Natzweiler-Struthof Museum

The photo above shows the lobby at the entrance to the museum which is located in one of the former barracks buildings. The picture displayed on the wall was taken at Bergen-Belsen, an exchange camp in western Germany which became a concentration camp in December 1944; it was voluntarily turned over to the British on April 15, 1945 because of the typhus epidemic there. It shows a British soldier shoving emaciated bodies into a mass grave with a bulldozer.

On the same wall, on the left, but out of camera range, is a dramatic photo of a survivor of Wöebbelin, a sub-camp of Neuengamme. Apparently, there were no photos of the Natzweiler camp, and photos of other camps are used throughout the museum. The photos are the most gut-wrenching ones from the Holocaust. Captions on all the exhibits are in French only.

An exhibit near the entrance says that the original buildings in the Natzweiler camp were burned to the ground during an arson attack in 1976, but a few of the buildings have been reconstructed. There are displays which explain the rise of Nazism and a huge, detailed map of the concentration camp system. According to the displays, the Natzweiler camp was mainly for anti-Nazi resistance fighters, including captured British SOE agents. The medical experiments are mentioned and there is a photo of Dr. Josef Hirt doing an autopsy. Dr. Hirt was the one who was responsible for 87 Jews being gassed at Natzweiler because he needed skeletons to illustrate the difference between various races.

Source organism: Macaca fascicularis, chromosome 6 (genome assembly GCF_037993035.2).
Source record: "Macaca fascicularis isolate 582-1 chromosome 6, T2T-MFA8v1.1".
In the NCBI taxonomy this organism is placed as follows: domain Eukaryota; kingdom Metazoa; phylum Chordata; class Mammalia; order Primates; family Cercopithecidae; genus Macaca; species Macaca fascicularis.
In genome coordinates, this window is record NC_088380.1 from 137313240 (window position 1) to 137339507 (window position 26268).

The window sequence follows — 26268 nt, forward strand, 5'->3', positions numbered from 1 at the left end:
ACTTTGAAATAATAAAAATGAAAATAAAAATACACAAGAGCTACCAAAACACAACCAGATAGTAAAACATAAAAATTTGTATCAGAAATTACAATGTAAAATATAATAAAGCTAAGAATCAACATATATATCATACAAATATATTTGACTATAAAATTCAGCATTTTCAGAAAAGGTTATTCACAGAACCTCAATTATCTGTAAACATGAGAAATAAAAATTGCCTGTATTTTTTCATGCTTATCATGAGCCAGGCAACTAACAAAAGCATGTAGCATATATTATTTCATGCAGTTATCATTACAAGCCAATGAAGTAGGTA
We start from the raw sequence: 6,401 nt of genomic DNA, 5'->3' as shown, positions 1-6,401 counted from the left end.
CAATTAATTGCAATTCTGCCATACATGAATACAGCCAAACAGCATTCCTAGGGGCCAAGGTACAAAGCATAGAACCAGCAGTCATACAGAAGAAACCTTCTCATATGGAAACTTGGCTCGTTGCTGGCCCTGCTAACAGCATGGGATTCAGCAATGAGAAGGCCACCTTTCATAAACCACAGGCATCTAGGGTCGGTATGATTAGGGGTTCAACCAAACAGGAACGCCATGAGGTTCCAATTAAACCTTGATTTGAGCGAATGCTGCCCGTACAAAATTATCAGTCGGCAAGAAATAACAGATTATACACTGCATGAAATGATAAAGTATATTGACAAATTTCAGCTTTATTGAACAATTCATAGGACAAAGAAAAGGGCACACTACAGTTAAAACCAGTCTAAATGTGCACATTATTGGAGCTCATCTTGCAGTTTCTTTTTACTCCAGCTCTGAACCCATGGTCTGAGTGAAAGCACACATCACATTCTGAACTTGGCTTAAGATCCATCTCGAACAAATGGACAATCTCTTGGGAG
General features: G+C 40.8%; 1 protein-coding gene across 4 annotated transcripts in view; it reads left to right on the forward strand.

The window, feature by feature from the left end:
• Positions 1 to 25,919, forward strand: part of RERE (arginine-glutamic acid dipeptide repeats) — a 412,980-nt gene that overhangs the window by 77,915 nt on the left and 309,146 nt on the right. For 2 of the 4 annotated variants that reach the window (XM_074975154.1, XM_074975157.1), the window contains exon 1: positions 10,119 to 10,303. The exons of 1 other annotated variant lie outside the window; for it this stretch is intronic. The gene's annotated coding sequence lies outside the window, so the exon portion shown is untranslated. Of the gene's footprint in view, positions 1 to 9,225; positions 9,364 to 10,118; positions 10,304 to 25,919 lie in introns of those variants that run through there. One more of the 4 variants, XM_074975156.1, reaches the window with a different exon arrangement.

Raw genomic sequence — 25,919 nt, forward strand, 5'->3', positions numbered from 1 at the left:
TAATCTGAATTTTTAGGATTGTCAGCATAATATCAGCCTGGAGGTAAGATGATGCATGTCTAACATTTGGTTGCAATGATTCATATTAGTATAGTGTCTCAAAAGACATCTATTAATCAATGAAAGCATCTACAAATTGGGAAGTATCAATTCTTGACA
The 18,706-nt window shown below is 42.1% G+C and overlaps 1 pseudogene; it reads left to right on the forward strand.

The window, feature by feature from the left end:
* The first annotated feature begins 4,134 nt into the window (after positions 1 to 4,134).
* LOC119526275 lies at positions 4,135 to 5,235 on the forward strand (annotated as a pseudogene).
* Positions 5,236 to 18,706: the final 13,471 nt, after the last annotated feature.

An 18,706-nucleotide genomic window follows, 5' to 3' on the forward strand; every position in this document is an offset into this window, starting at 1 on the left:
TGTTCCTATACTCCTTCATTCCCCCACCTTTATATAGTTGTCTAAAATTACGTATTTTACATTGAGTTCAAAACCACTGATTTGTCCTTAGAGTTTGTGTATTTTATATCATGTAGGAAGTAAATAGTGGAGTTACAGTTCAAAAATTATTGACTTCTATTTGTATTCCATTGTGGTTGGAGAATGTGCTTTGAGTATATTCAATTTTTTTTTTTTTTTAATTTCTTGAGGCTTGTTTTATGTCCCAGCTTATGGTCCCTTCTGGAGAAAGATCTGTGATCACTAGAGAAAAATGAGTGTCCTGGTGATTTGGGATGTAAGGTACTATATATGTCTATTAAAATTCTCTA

The photo below shows a view of the inside of the museum. In the center is a large wash basin of the type used in all the concentration camp washrooms. It is being used here as a plant holder. There is another room in the museum which shows two other washbasins just like this one. On the right in the photo below, inside a glass case, is a model of the camp. According to the model, there was another large section of the camp where SS soldiers lived. On the left is a photo display, showing pictures that I recognized from Dachau, Sachsenhausen and Buchenwald.

The photo below shows bunk beds that were used in the Natzweiler camp. The photo on the end of the bed in the center was taken at Buchenwald.

The photo below shows flush toilets in the museum, which was formerly a barrack building. The toilets have no seat, which is the way European toilets were apparently made back then. The toilet in the Anne Frank house in Amsterdam has no seat and looks like the ones in this photo, except that it is white with blue flowers.


The Camp


Ash pit

The gallows


Camp Prison